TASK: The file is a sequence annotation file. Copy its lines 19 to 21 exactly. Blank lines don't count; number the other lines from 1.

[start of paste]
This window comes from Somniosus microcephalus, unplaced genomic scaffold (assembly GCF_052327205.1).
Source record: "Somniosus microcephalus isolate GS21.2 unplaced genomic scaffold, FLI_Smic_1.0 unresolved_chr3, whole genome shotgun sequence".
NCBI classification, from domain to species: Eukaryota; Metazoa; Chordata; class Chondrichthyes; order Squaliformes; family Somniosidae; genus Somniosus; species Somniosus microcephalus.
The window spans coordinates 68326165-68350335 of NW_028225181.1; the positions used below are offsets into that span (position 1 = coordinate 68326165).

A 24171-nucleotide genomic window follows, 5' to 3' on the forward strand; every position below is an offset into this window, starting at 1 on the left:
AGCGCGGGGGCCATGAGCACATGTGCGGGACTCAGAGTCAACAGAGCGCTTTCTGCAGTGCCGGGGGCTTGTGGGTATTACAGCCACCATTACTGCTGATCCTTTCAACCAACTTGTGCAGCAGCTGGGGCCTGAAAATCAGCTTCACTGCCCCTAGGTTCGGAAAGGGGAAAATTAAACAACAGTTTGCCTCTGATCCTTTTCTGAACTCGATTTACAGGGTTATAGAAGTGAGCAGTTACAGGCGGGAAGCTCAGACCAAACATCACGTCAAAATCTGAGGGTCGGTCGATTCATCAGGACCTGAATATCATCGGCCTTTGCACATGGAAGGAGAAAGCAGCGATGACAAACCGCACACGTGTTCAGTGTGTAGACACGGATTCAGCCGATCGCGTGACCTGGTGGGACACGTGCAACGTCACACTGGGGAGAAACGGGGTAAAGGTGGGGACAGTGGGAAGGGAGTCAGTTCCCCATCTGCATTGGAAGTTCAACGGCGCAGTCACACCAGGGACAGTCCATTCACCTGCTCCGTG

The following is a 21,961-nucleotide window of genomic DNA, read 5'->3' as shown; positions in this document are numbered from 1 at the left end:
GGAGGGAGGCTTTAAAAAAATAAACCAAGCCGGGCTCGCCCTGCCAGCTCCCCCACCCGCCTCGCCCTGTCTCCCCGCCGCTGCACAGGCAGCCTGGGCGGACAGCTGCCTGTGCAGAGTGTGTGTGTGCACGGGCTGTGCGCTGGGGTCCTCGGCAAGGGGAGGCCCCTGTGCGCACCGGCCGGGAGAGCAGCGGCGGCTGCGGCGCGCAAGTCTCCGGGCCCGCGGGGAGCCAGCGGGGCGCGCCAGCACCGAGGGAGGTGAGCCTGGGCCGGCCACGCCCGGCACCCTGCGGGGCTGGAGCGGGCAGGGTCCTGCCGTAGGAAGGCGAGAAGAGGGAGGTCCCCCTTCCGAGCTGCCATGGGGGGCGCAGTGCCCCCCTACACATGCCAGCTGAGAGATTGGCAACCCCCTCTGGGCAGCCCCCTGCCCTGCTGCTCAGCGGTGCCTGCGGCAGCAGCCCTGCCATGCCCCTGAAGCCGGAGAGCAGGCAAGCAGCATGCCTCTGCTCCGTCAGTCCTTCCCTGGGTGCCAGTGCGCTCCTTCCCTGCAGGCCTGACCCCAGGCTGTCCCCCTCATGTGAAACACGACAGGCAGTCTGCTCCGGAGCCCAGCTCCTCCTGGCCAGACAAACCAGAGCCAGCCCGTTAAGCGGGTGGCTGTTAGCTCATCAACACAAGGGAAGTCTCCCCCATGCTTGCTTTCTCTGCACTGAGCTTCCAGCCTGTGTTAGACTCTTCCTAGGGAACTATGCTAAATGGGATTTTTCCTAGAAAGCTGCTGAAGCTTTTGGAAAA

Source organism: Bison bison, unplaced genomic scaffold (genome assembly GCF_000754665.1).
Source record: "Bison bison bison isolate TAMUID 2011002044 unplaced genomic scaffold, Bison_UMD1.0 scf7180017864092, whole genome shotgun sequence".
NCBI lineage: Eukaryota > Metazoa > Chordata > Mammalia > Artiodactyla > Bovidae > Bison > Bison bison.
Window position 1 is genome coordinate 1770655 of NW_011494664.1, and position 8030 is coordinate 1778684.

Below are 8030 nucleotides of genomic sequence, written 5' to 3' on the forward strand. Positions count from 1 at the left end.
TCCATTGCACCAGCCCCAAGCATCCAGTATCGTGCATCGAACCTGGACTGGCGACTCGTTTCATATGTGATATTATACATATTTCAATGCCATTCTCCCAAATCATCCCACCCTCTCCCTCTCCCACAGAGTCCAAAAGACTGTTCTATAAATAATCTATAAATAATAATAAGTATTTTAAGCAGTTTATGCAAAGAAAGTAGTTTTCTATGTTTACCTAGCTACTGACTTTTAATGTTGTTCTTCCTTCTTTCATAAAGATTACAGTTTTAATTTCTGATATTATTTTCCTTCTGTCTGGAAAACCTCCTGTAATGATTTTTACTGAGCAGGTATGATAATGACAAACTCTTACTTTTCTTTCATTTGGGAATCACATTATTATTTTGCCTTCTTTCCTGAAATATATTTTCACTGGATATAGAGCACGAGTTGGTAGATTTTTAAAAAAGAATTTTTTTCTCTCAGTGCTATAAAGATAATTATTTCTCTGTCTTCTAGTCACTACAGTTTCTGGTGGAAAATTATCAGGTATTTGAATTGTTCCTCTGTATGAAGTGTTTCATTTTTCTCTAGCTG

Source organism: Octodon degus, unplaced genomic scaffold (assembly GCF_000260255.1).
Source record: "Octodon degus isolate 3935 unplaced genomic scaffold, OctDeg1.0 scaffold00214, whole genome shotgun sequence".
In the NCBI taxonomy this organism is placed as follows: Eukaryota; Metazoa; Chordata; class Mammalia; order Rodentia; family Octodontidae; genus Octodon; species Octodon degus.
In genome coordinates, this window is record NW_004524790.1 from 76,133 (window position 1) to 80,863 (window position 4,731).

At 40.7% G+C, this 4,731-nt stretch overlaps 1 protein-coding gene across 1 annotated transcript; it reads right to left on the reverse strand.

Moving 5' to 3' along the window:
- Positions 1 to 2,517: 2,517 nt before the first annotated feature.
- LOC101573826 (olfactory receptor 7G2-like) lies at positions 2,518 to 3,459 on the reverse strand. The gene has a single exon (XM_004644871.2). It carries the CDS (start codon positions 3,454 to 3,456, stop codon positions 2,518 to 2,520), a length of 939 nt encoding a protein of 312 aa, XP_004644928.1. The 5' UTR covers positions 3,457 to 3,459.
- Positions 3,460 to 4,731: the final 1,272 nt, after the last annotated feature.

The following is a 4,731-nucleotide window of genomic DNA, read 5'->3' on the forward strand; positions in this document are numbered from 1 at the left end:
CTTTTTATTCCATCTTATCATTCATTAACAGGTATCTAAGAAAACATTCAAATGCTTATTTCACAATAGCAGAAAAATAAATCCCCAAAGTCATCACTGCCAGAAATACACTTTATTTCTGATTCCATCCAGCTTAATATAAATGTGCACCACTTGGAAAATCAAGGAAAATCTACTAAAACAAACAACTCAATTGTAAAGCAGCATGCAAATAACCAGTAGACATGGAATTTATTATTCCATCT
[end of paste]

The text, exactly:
At 40.7% G+C, this 4,731-nt stretch overlaps 1 protein-coding gene across 1 annotated transcript; it reads right to left on the reverse strand.

Moving 5' to 3' along the window:
- Positions 1 to 2,517: 2,517 nt before the first annotated feature.